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Estacada's Team Ezra rises to the top

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CONTRIBUTED PHOTO: LEO HOEFT - Students in Leo Hoeft's karate studio preformed well in the 2015 world games, organized by the National Blackbelt League.

The students at Team Ezra karate studio began 2016 on a high note.

Students Robert Ashley, Mihaela Keller, Justin Kennini and Patty Hanigan, who study under Leo Hoeft, all took home titles at the Super Grands World Games international championships, held from Dec. 26 to Jan. 1 in South Carolina.

The top-five competitors in each division are eligible to attend the world games, organized by the National Black Belt League.

Ashley was the world champion for men’s continuous fighting and men’s lightweight point fighting and second in the world for 35 and over weapons.

Keller was the world champion for women’s lightweight point fighting and women’s continuous fighting and third in the world for Kajukenbo & Kenpo Kata.

Kennini was the world champion for junior point fighting, junior continuous fighting, junior Japanese Kata and junior Kajukenbo and Kenpo Kata.

Hanigan was fifth in the world for junior girl’s point fighting.

“(The world games) were good,” Ashley said. “We go to tournaments throughout the year, and these are similar to those, but on a much bigger scale.”

Ashley thought the most challenging part of the world games was nervousness.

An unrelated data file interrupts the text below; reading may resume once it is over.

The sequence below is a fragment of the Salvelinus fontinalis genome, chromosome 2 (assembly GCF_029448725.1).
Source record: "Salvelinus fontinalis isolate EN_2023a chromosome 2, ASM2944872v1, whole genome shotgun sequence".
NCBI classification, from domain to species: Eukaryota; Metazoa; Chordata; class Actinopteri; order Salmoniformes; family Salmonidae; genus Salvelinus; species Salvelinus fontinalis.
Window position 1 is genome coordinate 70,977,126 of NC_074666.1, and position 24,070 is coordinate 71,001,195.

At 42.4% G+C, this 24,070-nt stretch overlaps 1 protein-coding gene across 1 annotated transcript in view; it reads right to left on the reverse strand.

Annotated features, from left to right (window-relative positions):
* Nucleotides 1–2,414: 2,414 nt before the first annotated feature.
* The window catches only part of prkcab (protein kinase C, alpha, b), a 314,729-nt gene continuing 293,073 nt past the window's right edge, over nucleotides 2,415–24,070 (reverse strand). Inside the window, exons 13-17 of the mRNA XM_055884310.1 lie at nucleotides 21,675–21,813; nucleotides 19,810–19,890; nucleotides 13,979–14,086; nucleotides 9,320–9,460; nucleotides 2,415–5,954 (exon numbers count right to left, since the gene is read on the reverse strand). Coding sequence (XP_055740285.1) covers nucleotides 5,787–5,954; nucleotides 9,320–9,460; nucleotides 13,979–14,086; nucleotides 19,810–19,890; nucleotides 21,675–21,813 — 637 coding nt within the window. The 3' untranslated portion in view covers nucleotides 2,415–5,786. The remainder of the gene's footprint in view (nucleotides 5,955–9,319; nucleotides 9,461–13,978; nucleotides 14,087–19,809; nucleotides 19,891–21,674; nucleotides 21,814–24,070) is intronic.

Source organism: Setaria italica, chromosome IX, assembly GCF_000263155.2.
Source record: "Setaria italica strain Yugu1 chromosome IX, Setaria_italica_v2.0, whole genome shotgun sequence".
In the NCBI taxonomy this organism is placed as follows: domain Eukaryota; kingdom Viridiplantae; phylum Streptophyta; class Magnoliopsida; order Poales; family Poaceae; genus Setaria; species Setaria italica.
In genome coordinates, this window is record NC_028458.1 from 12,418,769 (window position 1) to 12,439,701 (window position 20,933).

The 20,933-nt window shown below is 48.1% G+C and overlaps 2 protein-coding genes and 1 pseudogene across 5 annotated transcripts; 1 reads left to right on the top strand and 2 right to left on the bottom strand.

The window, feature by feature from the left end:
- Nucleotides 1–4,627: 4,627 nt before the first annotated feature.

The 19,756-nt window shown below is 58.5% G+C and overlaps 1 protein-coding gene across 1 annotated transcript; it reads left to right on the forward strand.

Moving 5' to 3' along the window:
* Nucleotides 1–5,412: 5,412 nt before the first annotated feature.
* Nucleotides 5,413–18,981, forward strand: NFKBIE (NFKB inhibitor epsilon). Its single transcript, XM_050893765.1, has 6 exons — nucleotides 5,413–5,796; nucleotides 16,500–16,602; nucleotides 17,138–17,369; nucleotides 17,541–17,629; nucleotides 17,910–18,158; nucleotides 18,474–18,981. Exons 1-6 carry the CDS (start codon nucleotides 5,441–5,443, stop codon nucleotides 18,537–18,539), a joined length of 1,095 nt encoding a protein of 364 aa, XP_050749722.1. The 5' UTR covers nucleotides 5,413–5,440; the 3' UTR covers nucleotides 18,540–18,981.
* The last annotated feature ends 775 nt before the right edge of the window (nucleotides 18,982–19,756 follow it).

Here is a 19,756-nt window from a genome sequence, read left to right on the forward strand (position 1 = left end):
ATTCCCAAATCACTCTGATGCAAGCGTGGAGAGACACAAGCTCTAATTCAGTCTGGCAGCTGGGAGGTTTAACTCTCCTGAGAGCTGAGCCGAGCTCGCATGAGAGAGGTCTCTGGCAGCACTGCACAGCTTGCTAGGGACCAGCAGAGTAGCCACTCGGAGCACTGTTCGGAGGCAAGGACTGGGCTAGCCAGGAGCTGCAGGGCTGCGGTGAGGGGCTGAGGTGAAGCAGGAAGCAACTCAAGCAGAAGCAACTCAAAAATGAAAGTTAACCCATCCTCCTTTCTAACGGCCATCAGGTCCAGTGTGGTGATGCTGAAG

“No matter how much you prepare, you get those nerves,” he said. “The anticipation can be overwhelming.”

He said martial arts has enabled him to better deal with the stresses in everyday life.

“Our style, Wu Ying Tao, is more than just kicks and punches,” he said. “There are emotional and mental concepts that come with each belt.”

The Wu Ying Tao style emphasizes compassion, humility, respect and balance.

Additionally, Hoeft emphasized that he focuses on dedication and effort in his rather than the results of the game.

“It’s about effort, it’s not about winning or losing,” he said. “In martial arts, you compete against yourself. It’s good practice for when there’s chaos in school and life.”

Ashley agreed.

“It’s more than just a fighting style,” he said. “There’s chaos and obstacles in the ring, and there are the same things in life. It’s made me a much more calm and confident person.”

For Hoeft, the best part of coaching is seeing his students improve over time.

“I get to watch that change,” he said. “My trophies are my students.”